24 Oct Are stock prices too high? What should investors do about it?
There’s a lot of talk among market pundits about how pricey stock are. Some even suggest we’re experiencing an equity market bubble.
It’s not hard to understand why some people think this and that a ‘crash’ will inevitably follow. We’re now over eight years into the current rising market and there are increasing concerns that equity prices may be too high.
One of the more reliable metrics used to measure how pricey equities are is the Cyclical Adjusted Price Earnings (CAPE) ratio. It was created almost 30 years ago by Nobel Prize winner Prof. Robert Shiller and his colleague Prof. John Campbell. The CAPE ratio is the inflation-adjusted stock price, divided by the previous 10-year average of real earnings.
An above average CAPE ratio is typically followed by below average equity market return over the next 10 years and vice versa.
The CAPE ratio for UK equity is now 15.8 (as at May 2017), compared to the historical average of 12.8. The current level is not the highest we’ve seen. It ranks in the 77th percentile, which means CAPE has only been higher than the current level in 23% of times since 1927!
The CAPE ratio for the US stock market is a little more worrying. It’s currently above 30, compared with an average of 16.8 since 1881. It’s been above 30 in only two other periods: in 1929 when it reached 33, and between 1997 and 2002, when it soared as high as 44! Both of those instances were followed by a very sharp decline in equity prices.
This has caused pundits to question whether we’re due another sharp decline in the stock market. Sadly, as useful as CAPE is, it doesn’t lend itself to crystal ball gazing in the way that many try to use it.
Yet, there’s a lot about equity returns that’s unexplained by CAPE – or any other equity price metric. Historically, a price metric like CAPE has failed to explain more than two-thirds of changes in share prices.
Indeed, the father of CAPE himself admitted in a recent article that, “…current valuations make the market vulnerable. But it took more than high valuation numbers to precipitate those ugly declines in the past. The other ingredient was mass psychology….But the result is that while valuations remain very high there just doesn’t seem to be much evidence that many investors in the United States stock market are actively worrying today that other investors are on the verge of selling. Mass opinions may well change, but for now, in the critical psychological dimension, the stock market does not closely resemble the market in the dangerous years of 1929 or 2000.”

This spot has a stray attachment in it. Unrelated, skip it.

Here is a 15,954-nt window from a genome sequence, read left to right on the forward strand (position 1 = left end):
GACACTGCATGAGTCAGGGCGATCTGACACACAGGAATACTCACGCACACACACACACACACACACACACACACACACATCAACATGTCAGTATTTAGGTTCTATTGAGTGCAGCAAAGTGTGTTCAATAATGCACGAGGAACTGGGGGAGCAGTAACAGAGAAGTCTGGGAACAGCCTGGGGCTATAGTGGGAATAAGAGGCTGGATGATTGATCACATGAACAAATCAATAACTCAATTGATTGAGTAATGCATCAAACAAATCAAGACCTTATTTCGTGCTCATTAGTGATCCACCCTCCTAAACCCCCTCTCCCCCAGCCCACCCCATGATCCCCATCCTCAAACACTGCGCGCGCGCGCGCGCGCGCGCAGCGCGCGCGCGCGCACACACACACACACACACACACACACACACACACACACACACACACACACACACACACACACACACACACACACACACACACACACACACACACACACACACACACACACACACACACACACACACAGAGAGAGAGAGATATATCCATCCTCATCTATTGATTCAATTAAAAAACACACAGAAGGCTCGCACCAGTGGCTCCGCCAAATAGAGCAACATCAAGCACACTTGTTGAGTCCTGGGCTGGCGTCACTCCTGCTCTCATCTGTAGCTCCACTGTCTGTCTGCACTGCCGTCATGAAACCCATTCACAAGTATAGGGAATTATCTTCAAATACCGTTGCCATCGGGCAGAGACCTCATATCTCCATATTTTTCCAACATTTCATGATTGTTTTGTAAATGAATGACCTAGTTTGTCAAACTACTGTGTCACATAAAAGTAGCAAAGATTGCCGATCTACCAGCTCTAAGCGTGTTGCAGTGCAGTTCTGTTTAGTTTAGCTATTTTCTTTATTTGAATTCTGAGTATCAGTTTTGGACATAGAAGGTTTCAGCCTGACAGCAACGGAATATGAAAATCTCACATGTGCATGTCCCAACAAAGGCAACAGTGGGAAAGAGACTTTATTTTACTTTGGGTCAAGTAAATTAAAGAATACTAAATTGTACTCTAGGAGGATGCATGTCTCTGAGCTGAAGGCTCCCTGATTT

Mass psychology is fickle, much harder to measure and mostly completely unpredictable. But it is often the most significant reason for equity market movements.
The price of stocks gives us a vague idea where we are in the market cycle. However, all it really tells us is the probability that equity returns are likely to be below or above average over the longer term. By the very definition of ‘average’, we should expect returns to fall somewhere above and below the average!
Given the cyclical nature of returns, we should expect share prices to rise and fall from time to time. Trying to predict exactly when equity markets will experience a sharp decline is a fool’s errand. Being out of the market completely (meaning selling down all funds for cash, whether bonds or equity funds) means trying to time the market. We know this is impossible to do consistently. If you try to avoid a potential fall in stock prices by staying out of the stock market, you’ll almost certainly miss out on too much return in the process.
The truth is we no idea if we have a stock market bubble or if it’s about to burst and neither do any of the pundits. One thing I’m fairly certain of is that the one bubble that needs busting is the inflated ego of those who think they can predict what equity markets will do next!